Mexico, a key U.S. ally on migration, pushes back hard on Texas law

MEXICO CITY — After years of bowing to U.S. pressure to help slow migration, Mexico is drawing the line at a Texas law that would give the state a dramatically bigger role in border enforcement, including the right to deport undocumented migrants.

President Andrés Manuel López Obrador has denounced the measure as “draconian.” He says his government will reject any attempt by Texas officials to send migrants back to Mexico.

In an interview with The Washington Post, Foreign Minister Alicia Bárcena said the government would put “increased vigilance and controls” at border crossings to prevent such removals if the law goes into effect. That raises the specter of standoffs between Mexican and Texas state or local agents over attempted deportations.

“We are not going to accept any return, either of Mexicans or non-Mexicans, from local, state or county authorities in Texas,” she said Wednesday night.

The Fifth Circuit of Appeals heard arguments about Texas bill SB-4 on March 21, which would give local law enforcement the ability arrest and deport migrants. (Video: Nick Miroff, Erin Patrick O’Connor/The Washington Post)

The Biden administration and Texas officials are in a showdown over a Texas state law known as S.B. 4, which took effect briefly on Tuesday before a U.S. federal appeals court blocked it.

The Texas government argues that the record number of migrants reaching the border has become an “invasion” that requires the state to take unprecedented action, including arresting and deporting people who are in the country illegally.

The Biden administration says that immigration is a federal responsibility — and that allowing states to craft their own policies would provoke chaos.

If the law is upheld, it could set off the biggest political crisis on the border since 2019, when President Donald Trump threatened to impose tariffs if Mexico didn’t choke off migration. But unlike then, the Mexican government is on the same page as the White House, saying migration agreements can only be forged by national governments — not states.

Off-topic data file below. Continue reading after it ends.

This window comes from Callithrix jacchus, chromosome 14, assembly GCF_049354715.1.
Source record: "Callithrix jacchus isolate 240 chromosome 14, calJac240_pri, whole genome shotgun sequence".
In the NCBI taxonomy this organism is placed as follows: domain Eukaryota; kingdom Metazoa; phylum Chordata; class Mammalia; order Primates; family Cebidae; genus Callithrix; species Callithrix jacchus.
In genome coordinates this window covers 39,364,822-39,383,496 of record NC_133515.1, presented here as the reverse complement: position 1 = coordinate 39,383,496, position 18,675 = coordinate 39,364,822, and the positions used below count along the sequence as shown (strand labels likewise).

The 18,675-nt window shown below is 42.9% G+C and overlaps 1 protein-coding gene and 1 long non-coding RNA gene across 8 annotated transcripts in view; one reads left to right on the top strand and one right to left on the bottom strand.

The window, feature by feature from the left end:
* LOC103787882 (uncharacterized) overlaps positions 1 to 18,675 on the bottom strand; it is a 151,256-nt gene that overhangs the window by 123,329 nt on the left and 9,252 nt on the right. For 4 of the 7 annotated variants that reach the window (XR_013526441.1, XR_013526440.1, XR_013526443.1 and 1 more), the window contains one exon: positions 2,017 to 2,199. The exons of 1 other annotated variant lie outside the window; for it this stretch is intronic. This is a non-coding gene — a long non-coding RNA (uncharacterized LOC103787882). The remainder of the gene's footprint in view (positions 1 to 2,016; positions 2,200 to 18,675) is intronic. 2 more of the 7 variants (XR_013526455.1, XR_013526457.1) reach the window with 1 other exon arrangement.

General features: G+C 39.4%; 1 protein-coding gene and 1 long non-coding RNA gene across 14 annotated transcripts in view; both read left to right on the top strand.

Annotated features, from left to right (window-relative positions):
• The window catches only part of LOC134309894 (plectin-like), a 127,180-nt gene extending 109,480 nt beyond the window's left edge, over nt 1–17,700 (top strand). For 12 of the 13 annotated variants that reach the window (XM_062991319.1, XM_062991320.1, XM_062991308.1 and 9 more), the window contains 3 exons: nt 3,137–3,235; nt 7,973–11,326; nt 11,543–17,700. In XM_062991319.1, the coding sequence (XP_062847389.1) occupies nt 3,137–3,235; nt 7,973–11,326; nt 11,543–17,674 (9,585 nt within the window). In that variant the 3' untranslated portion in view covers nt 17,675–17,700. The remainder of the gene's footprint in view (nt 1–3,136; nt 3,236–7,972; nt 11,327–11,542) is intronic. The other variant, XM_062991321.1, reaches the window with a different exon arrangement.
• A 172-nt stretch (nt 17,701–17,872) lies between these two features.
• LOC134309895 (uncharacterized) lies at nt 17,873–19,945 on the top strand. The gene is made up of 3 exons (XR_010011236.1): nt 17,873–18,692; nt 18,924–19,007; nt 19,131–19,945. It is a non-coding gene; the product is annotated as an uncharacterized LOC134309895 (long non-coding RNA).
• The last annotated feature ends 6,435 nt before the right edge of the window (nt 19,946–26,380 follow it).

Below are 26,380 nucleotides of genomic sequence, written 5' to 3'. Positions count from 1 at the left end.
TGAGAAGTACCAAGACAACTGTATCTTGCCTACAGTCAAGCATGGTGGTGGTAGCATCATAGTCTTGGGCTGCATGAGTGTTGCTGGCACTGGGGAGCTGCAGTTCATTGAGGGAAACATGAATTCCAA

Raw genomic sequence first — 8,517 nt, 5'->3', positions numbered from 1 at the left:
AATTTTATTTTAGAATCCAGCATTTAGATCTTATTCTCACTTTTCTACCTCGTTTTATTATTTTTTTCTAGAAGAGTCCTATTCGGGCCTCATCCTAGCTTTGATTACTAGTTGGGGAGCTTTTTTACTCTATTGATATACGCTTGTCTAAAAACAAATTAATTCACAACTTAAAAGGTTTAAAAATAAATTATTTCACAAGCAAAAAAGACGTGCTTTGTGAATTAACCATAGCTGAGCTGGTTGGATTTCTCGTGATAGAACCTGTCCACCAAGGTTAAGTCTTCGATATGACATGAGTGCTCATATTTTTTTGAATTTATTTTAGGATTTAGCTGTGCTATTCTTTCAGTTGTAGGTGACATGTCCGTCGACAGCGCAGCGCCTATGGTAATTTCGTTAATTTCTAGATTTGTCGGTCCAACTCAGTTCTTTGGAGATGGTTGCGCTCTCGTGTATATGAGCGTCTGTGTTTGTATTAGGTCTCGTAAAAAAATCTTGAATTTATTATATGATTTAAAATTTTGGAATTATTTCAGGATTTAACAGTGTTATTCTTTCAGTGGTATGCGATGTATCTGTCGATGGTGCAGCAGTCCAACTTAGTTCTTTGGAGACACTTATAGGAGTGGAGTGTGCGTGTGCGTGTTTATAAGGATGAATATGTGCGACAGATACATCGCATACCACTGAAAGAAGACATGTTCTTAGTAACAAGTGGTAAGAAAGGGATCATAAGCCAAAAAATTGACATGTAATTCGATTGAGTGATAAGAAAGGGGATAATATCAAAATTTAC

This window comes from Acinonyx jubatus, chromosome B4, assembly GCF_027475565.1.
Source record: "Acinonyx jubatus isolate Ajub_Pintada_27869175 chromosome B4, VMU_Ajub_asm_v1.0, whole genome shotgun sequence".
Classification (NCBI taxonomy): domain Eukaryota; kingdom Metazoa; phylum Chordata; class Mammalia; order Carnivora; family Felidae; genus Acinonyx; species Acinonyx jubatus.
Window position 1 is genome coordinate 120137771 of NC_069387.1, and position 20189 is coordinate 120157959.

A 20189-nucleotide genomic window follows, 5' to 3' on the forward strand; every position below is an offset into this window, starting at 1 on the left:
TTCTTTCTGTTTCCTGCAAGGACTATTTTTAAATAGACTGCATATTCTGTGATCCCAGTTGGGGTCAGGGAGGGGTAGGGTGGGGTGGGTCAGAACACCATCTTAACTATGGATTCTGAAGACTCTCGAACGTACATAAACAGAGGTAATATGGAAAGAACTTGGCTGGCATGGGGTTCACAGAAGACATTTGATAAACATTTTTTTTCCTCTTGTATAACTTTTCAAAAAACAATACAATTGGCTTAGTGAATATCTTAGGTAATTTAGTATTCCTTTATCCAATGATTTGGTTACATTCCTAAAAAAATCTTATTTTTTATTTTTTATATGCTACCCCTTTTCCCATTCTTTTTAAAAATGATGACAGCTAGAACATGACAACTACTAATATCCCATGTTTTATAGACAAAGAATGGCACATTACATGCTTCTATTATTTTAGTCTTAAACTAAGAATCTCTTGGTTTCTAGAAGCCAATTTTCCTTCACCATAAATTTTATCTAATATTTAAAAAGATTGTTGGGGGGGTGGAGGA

In Mexico, migration isn’t nearly as contentious as it is in the United States. Yet the Texas law has touched a nerve.

Mexico’s political parties have closed ranks around the government, with leading candidates in the June 2 presidential election condemning the Texas law. “We have to stiffen our leg,” said Xóchitl Gálvez, the top opposition candidate, using a soccer expression meaning to hold one’s ground. “Because the way they’re treating migrants is unacceptable.”

Unclear how Texas would deport migrants

Mexican authorities are concerned that accepting deportees from Texas could lead to a legal free-for-all in which multiple U.S. states could set up their own immigration protocols. “It would create an important precedent,” Bárcena warned, “which I believe would not be good for the U.S. government, either.”

Mexico also worries that the law will increase discrimination against the large Mexican community in Texas. Even people with permission to be in the United States could be detained or arrested by local authorities unschooled in immigration law, migrant advocates say.

S.B. 4 was approved by the Texas legislature and signed by Gov. Greg Abbott (R) last year, but was quickly stalled by legal challenges. It would make it a crime for people to enter Texas from Mexico without authorization, punishable by a six-month jail sentence. Those who crossed the border again after being deported or denied admission could face 10 to 20 years in prison.